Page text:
"The Pickup" by Nadine Gordimer

A white South African woman finds unexpected fulfillment living in her Muslim husband's homeland.

Published December 6, 2001 5:42PM (EST)

Julie Summers, the main character in Nobel Laureate Nadine Gordimer's new novel, is the daughter of a prominent citizen, raised in the affluent suburbs of Johannesburg, South Africa, a child of privilege. Hyperaware of and almost embarrassed about her upper-class roots, she rejects the materialism of her parents' world and moves to the urban center of Johannesburg, where she rents a small cottage, and forsakes the fancy car her father has put at her disposal, preferring to drive a used wreck. Though she works as a public relations hack and schmoozes with rock stars and countless other VIPs, her life revolves around the EL-AY Cafe, a local boho hangout straight out of a Hemingway novel or 1950s Greenwich Village.

When Julie's car breaks down, she meets a man who calls himself Abdu, a Muslim immigrant who is in the country illegally, seeking refuge from his unnamed Arab homeland. The two quickly become lovers, and Julie tries to bring Abdu into her inner circle -- the crowd who gather around The Table at the cafe -- but he is obviously uncomfortable among her friends, self-conscious, an outsider.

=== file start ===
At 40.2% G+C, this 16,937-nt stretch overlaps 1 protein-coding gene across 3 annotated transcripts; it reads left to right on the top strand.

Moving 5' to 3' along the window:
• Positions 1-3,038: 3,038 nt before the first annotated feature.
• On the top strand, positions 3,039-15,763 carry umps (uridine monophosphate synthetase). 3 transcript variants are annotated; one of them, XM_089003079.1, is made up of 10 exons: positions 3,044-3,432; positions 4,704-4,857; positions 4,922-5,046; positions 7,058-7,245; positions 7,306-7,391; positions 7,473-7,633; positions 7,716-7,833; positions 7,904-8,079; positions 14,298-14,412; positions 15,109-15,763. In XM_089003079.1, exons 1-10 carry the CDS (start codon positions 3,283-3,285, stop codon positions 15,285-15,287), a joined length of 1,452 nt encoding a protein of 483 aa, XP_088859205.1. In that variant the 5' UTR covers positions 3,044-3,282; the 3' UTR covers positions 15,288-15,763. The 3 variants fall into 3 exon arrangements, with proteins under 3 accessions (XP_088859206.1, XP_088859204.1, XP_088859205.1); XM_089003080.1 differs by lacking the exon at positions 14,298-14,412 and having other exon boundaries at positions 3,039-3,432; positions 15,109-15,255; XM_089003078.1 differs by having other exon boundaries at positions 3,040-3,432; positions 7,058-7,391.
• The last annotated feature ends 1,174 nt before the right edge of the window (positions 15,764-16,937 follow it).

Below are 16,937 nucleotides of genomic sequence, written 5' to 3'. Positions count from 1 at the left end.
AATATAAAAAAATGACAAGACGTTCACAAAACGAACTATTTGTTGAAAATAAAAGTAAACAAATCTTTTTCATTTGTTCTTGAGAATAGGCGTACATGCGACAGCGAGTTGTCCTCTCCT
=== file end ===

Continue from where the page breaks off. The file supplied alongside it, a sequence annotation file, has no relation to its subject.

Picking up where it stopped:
Their roles reverse when immigration authorities catch up with Abdu, ordering him to leave the country. The two marry (against the wishes of her father) and return to Abdu's native land, where Julie learns his real name -- Ibrahim ibn Musa -- for the first time. Now Julie becomes the outsider. She doesn't speak the language, and must wrestle with the constraints placed on a woman living in a Muslim society.

While Abdu desperately tries to escape again, applying for visas to every Western country he can think of, Julie finds her place among his family, relishing the role of teaching English to the people around her. Through Julie, Gordimer illustrates how privilege is not something that can easily be renounced. The latitude it allows to those born to it persists even when their circumstances change. While Abdu struggled as a "grease monkey" in South Africa, Julie is able to enjoy endless contemplation of the desert in her new home. It is this unequal ability to experience freedom that remains the gulf between the two lovers.

The divide between Julie and Abdu hints at an unnerving gap -- not just between cultures but between individuals as well -- that isn't easily bridged. Despite their intimacy, Julie and Abdu remain strangers to each other, each on a personal, parallel journey. Instead of trying to grasp the truth about each other, they are ultimately unable to see beyond themselves -- "he is not looking at her when his regard is on her" and she is simply "looking for herself reflected in those eyes."

By Anthony York

Anthony York is Salon's Washington correspondent.

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